I believe that He is the God of all comfort. That He loves me & wants the absolute best for me, but that, in my limited human perspective, I rarely know what is the absolute best. I believe that He is infinitely above me, in intelligence, motives, understanding & knowledge, & power. I believe that as I trust Him, let Him be in charge of my life, even when things don't make sense to me, He will make all things, even the wrenchingly painful things, work out together for my good. I believe that I may never understand His ways while on this earth - but that I will understand fully when I am completely in His presence, on the other side of this life. In the meantime, I trust Him, not because I understand, but because I believe He is worthy of my trust.

I believe that my baby was a real person from the moment of his conception. I believe his soul was complete, even while his body was being formed & completed. I believe that his life on this earth had meaning, despite the shortness of his time here. I believe he had a purpose, & that one day, I'll understand it. I believe that my child, who is growing up in the presence of his perfect, loving Father, will be praying for me, for his family, & for others, until we're reunited one day. I believe that I will meet my son, that I'll hold him, see what color his eyes are, hear his laugh & get to know him, one day when my time in this life is over. I believe that all the loss, grief & emptiness will be erased & fulfilled. I believe that if something was wrong with my child, that God took him in His mercy, & that now, in God's presence, my child is perfect in every way, full of life, joy & peace. No pain. No sorrow. No suffering.

I believe that God is & will continue to comfort me & my family through this time.

I still believe that He is Good. I still believe that He knows what is best. I still believe that He is worthy of my trust & my faith & my worship.

I believe that all endings, with God, are happy ones.


Shalom, Dena


Re: The past four weeks: good bad news Dena

Posted by Dinah on August 14, 2003, at 10:26:57

In reply to The past four weeks: good bad news, posted by Dena on August 13, 2003, at 18:40:46

I am so sorry for your loss, Dena. I'm glad that your faith brings you comfort at this time of sorrow.


Re: The past four weeks: good bad news Dena

Posted by rayww on August 14, 2003, at 11:05:06

In reply to The past four weeks: good bad news, posted by Dena on August 13, 2003, at 18:40:46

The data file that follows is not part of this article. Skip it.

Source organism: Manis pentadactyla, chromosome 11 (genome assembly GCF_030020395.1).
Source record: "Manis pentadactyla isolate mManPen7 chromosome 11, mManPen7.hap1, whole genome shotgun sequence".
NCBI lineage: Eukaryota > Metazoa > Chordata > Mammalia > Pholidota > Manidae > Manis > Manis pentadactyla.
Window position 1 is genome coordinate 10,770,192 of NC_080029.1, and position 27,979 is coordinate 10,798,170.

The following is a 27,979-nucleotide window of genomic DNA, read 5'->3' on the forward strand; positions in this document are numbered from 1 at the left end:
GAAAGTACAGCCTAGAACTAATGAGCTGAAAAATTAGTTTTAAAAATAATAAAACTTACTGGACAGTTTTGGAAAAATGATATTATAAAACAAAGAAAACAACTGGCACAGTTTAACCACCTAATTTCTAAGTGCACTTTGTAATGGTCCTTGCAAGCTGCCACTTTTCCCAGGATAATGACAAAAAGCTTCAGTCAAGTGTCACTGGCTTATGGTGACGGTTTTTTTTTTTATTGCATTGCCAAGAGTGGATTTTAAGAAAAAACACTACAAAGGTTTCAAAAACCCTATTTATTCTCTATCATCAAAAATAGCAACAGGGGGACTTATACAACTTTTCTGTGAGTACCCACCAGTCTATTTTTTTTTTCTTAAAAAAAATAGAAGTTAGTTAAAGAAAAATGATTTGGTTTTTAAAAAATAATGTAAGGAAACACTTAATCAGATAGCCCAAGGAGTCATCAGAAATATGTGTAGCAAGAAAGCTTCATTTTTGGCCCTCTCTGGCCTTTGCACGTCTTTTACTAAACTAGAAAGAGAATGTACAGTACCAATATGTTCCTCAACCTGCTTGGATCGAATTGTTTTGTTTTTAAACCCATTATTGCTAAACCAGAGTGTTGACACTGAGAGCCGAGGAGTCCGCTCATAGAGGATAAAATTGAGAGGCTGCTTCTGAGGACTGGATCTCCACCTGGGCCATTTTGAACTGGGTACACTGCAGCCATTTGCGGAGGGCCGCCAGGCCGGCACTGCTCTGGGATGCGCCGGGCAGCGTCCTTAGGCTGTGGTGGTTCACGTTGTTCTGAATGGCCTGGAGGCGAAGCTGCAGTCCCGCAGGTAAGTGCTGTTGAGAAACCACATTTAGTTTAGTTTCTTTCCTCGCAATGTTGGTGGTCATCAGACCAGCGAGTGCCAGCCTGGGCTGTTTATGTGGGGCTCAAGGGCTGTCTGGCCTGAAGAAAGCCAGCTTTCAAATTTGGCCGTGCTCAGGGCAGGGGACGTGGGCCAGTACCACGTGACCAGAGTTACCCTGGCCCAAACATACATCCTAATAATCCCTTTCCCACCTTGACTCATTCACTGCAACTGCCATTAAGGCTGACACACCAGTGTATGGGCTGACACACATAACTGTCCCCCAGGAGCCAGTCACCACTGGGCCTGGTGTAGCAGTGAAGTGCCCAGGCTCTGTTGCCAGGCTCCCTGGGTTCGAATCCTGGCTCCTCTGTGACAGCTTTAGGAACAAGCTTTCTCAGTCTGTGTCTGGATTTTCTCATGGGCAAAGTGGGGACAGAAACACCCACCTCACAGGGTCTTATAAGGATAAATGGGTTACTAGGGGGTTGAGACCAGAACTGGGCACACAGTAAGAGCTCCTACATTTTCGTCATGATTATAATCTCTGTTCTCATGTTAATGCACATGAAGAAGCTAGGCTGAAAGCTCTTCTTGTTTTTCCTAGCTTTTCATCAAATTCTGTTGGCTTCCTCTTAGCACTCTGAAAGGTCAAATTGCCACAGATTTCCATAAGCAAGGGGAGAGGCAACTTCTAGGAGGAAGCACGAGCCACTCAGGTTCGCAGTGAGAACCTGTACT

Adam fell that man might be and man is that he might have joy. In the Garden of Eden Adam and Eve were commanded to multiply and replentish the earth that they might have joy in their posterity. A question we often ask ourselves in times of grief, pain, and misery, is what is the purpose of life, and where is the joy? The reason Eve partook of the forbidden fruit was because she reasoned it would be better to experience pain and suffering that they might also know joy. Thus, they were cast out of the Garden and into the mortal world. Have they had joy in us, their posterity? Does God feel joy when he thinks of his children? I was questioning that last night and an impression that came to mind was that joy is found in fulfilling the measure of our own individual, unique creation. If that includes enduring pain and suffering, and you fulfill it well, you will have joy in it eventually. My personal belief is that all children who die too soon, will continue their mortal growth during the millennium, and that could happen sooner than we think, but I don't think other religions believe as we do concerning that millennium, 1000 years of peace, 1000 years of a perfect world government here on earth, governed by Jesus Christ himself. Perfect world of fairness in business, no war, no hate, only love and joy. The promise of joy doesn't just refer to this life only, but the eternities. Let us try harder to hang on to our principles and beliefs here on earth, and fill the measure of our creation, so we can have joy, and also increase the joy of God, and give him more joy in his posterity.